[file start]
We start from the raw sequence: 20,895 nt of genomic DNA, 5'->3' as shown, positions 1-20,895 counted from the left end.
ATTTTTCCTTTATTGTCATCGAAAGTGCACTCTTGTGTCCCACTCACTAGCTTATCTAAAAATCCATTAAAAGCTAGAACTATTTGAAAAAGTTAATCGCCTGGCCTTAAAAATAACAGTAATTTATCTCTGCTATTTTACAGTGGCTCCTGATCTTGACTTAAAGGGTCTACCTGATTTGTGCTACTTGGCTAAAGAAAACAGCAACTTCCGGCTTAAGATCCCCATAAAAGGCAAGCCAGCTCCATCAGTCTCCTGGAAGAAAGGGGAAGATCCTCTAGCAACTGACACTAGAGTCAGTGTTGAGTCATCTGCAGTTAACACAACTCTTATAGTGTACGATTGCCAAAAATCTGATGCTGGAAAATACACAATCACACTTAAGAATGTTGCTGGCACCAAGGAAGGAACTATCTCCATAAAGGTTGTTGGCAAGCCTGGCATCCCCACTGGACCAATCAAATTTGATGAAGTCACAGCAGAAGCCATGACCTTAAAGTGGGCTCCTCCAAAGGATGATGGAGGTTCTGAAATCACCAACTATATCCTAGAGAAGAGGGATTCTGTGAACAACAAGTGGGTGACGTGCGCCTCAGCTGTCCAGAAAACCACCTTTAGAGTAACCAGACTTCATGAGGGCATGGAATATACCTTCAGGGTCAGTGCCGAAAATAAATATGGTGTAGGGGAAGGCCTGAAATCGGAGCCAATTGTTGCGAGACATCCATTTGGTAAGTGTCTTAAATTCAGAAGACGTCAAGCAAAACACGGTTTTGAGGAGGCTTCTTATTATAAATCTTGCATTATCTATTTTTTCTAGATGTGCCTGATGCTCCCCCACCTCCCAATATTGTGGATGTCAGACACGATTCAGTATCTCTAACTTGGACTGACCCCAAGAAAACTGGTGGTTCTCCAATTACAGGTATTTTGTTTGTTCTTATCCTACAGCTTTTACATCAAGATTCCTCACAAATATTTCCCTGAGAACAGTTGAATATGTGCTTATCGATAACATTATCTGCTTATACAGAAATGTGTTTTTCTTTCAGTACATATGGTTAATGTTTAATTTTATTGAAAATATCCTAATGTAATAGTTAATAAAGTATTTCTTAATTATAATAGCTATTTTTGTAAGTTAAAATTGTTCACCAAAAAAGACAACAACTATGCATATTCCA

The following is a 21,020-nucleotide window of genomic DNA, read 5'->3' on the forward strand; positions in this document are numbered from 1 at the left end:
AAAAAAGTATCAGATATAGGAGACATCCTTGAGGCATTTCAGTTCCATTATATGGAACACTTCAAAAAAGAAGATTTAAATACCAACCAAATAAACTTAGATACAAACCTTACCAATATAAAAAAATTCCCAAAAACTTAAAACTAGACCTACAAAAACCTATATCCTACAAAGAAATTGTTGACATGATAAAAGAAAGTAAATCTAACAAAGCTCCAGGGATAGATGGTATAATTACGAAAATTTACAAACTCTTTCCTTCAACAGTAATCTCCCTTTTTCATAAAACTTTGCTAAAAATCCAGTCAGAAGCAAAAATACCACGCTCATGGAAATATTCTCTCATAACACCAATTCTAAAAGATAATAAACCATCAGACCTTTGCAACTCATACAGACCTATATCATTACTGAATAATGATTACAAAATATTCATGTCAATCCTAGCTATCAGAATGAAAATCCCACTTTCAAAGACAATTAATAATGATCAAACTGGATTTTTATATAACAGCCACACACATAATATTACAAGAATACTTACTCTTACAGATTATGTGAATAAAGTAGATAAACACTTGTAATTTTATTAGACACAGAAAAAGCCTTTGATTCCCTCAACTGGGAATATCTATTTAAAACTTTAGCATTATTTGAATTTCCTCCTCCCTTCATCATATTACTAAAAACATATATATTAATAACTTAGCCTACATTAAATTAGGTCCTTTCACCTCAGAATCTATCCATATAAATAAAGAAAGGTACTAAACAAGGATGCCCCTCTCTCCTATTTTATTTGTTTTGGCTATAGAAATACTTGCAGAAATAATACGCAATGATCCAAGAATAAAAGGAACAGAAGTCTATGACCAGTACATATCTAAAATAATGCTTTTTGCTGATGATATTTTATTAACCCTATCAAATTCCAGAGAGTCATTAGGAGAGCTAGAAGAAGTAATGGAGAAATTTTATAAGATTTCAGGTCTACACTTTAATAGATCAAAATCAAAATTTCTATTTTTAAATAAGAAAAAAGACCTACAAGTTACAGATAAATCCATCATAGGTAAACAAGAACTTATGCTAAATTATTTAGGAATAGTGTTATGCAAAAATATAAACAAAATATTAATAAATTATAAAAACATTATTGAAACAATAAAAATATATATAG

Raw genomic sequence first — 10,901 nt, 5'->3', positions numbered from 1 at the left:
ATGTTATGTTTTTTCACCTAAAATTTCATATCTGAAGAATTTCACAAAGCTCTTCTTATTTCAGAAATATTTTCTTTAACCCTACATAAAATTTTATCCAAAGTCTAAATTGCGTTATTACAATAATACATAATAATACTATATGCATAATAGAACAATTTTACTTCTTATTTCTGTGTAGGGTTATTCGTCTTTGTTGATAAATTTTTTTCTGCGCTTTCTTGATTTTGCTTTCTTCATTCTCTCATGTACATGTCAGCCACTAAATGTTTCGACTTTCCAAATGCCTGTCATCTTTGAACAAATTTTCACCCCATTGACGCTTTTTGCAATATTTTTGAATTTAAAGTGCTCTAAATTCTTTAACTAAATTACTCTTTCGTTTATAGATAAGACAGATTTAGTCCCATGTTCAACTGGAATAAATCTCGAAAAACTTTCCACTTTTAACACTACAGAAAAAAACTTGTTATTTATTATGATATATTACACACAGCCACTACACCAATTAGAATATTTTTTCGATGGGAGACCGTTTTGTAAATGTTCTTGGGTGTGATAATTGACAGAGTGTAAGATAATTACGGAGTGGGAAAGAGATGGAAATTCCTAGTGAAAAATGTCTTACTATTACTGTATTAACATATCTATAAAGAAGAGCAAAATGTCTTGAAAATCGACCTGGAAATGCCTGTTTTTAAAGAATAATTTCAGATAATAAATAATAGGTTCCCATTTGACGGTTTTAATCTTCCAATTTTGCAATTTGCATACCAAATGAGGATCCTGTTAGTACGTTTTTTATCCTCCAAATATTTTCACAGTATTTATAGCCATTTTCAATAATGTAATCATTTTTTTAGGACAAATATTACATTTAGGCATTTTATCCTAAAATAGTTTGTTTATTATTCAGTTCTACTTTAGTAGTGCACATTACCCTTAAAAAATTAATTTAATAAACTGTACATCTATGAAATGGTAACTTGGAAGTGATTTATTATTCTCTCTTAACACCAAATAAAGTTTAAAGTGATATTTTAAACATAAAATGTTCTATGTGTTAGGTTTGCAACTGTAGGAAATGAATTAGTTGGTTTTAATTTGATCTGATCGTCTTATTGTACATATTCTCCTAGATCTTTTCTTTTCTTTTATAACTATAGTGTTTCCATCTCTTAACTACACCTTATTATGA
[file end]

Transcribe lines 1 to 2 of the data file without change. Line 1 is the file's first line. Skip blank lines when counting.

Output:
We start from the raw sequence: 20,895 nt of genomic DNA, 5'->3' as shown, positions 1-20,895 counted from the left end.
ATTTTTCCTTTATTGTCATCGAAAGTGCACTCTTGTGTCCCACTCACTAGCTTATCTAAAAATCCATTAAAAGCTAGAACTATTTGAAAAAGTTAATCGCCTGGCCTTAAAAATAACAGTAATTTATCTCTGCTATTTTACAGTGGCTCCTGATCTTGACTTAAAGGGTCTACCTGATTTGTGCTACTTGGCTAAAGAAAACAGCAACTTCCGGCTTAAGATCCCCATAAAAGGCAAGCCAGCTCCATCAGTCTCCTGGAAGAAAGGGGAAGATCCTCTAGCAACTGACACTAGAGTCAGTGTTGAGTCATCTGCAGTTAACACAACTCTTATAGTGTACGATTGCCAAAAATCTGATGCTGGAAAATACACAATCACACTTAAGAATGTTGCTGGCACCAAGGAAGGAACTATCTCCATAAAGGTTGTTGGCAAGCCTGGCATCCCCACTGGACCAATCAAATTTGATGAAGTCACAGCAGAAGCCATGACCTTAAAGTGGGCTCCTCCAAAGGATGATGGAGGTTCTGAAATCACCAACTATATCCTAGAGAAGAGGGATTCTGTGAACAACAAGTGGGTGACGTGCGCCTCAGCTGTCCAGAAAACCACCTTTAGAGTAACCAGACTTCATGAGGGCATGGAATATACCTTCAGGGTCAGTGCCGAAAATAAATATGGTGTAGGGGAAGGCCTGAAATCGGAGCCAATTGTTGCGAGACATCCATTTGGTAAGTGTCTTAAATTCAGAAGACGTCAAGCAAAACACGGTTTTGAGGAGGCTTCTTATTATAAATCTTGCATTATCTATTTTTTCTAGATGTGCCTGATGCTCCCCCACCTCCCAATATTGTGGATGTCAGACACGATTCAGTATCTCTAACTTGGACTGACCCCAAGAAAACTGGTGGTTCTCCAATTACAGGTATTTTGTTTGTTCTTATCCTACAGCTTTTACATCAAGATTCCTCACAAATATTTCCCTGAGAACAGTTGAATATGTGCTTATCGATAACATTATCTGCTTATACAGAAATGTGTTTTTCTTTCAGTACATATGGTTAATGTTTAATTTTATTGAAAATATCCTAATGTAATAGTTAATAAAGTATTTCTTAATTATAATAGCTATTTTTGTAAGTTAAAATTGTTCACCAAAAAAGACAACAACTATGCATATTCCA